Lake Horicon & Lake Champlain, Part II
Lake Horicon and Lake Champlain was originally published in 1858 and written as a travelogue. Quaint in its writing it does provide the reader of today with an insight to the state of development and commerce of those communities along its shores; and, how this water base transit systems provided the means to deliver their economic products through this north-south “corridor of commerce” during the mid-nineteenth century between the great cities of Canada and New York.
As a Holiday Season special gift from us to our readers we are offering from our “Olde Post Office Book & Gift Shop” another book published in 1858 – “Home Sketches of Essex County – Ticonderoga” written by Flavius (Joseph) Cook. An in depth review of our town’s earliest history to 1857. Mentioned that you read this on the Ticonderoga Historical Society’s web page or our “Facebook” page and get it for the discounted price of $10.*
*No other discount apply
Burlington – Mr. Charles Lanman, in his Sketches of Adventure, says: “Of all the towns I have seen, Burlington, in Vermont, its decidedly one of the most beautiful. It stands on the shore of Lake Champlain, and from the water to its eastern extremity is a regular elevation which rises to the height of some three hundred feet.” It is the most important town on Lake Champlain; is a port of entry, and by recent arrangements between our government and Great Britain, is made one of the two ports (Plattsburgh being the other,) on Lake Champlain, at which merchandise sent from England through the United States into Canada, is entered for inspection and exportation. The principal streets running east and west are one mile in length and these are crossed nearly at right angles by others running north and south, cutting the whole village into regular squares. The village contains about 7000 inhabitants, and is steadily advancing in wealth and population. It is the seat of the University of Vermont, which is a flourishing institution, having a large and increasing Medical College occupying a separate building connected with it, a well selected library of about 8000 volumes, a good chemical and philosophical apparatus, and a respectable cabinet of natural history. Besides the university buildings, the village contains eight Churches; a large Town Hall, which cost $30,000; a Custom House; a Public High School; a Female Seminary; four Banks; four Printing Offices – two daily and three weekly newspapers; seven Hotels and Taverns; about sixty Stores – four of which are Book-Stores. There are three lines of Railroads, by each of which trains arrive and depart twice or more, daily, excepting Sundays. During the continuance of navigation, there are regular lines of steamboats to Whitehall and Rouse’s Point, a Steam Ferry to Port Kent and Plattsburgh, besides numerous arrivals and departures of irregular boats, sloops, &c. There are four extensive wharves with storehouses, and two extensive freight depots on the lake shore, with passenger depots near the lake, and one near the center of the village. A Breakwater has been built in front of the wharves, for the protection of shipping. Opposite to Burlington the width of the lake is 9 ¾ miles, and the soundings taken at eight different places along the line, vary from 50 to about 300 feet.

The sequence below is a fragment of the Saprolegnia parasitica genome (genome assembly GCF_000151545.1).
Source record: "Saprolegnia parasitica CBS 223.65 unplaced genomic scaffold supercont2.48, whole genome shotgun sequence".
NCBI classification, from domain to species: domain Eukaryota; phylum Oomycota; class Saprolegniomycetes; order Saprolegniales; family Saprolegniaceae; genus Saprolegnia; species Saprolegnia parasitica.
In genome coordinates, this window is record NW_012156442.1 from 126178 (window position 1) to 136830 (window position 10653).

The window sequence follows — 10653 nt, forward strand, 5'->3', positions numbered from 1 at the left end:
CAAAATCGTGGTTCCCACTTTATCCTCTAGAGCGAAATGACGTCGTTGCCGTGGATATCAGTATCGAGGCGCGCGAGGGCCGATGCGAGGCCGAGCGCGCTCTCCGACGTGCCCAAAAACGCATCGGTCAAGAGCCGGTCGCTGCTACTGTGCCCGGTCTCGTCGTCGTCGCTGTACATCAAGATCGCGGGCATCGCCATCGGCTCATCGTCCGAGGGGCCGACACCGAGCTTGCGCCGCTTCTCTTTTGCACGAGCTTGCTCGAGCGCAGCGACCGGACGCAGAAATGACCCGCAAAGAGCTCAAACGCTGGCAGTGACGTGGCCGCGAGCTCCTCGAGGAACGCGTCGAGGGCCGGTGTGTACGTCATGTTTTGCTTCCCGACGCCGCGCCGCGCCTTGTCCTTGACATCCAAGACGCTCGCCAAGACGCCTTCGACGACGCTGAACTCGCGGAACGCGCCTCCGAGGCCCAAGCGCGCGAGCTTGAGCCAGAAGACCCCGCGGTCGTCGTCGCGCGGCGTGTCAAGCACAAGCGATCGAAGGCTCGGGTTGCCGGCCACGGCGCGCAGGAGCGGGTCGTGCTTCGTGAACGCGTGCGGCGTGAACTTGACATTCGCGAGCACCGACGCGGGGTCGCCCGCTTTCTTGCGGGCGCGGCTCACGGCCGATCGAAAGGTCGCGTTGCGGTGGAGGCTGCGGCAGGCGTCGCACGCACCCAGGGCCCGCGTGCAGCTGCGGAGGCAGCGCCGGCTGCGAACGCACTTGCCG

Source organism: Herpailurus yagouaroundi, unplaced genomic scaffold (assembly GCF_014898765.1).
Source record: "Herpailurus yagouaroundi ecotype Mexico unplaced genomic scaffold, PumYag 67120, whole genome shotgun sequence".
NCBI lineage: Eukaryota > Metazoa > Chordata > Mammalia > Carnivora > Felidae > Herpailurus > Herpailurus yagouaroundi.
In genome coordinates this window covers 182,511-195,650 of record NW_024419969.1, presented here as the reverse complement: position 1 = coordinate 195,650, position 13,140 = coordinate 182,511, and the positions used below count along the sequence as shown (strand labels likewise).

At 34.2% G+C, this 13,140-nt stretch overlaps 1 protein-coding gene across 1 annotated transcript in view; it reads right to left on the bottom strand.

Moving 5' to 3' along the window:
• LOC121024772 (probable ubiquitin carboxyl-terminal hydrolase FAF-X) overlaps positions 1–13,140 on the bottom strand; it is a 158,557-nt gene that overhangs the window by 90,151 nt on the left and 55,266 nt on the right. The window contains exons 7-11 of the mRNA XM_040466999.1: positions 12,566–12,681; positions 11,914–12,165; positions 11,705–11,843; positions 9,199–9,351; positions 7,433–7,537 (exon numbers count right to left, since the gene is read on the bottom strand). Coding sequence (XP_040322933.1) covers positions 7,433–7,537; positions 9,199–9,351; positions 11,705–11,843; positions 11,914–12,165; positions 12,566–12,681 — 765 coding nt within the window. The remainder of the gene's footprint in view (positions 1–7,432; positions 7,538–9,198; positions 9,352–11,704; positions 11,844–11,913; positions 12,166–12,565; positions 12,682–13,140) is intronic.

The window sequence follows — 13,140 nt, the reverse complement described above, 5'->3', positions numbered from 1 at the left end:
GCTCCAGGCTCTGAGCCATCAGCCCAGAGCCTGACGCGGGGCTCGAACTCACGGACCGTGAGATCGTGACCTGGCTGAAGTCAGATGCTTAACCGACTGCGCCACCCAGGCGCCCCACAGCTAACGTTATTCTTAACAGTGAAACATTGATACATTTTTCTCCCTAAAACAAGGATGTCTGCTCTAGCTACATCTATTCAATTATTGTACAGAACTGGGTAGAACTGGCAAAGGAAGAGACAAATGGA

The buildings of the University of Vermont are delightfully situated at the eastern extremity of the village, at an elevation of 277 feet above the level of the lake. The prospect from the dome of the principal edifice is, at some season of the year, one of unrivaled beauty, and well repays the toil of ascent. Here is spread out, as upon a map before the eye, the busy village; the lake, stretching from south to north, with its bays and islands, its steamboats and other water craft; the Winooski river, dashing through dark and frightful chasms and then winding gently through the meadows at the north; and, more remote, the forests and farms and smiling villages; and, to complete the picture, varied outline of mountains, many of whose summits mingle with clouds. Population of the town about 8000.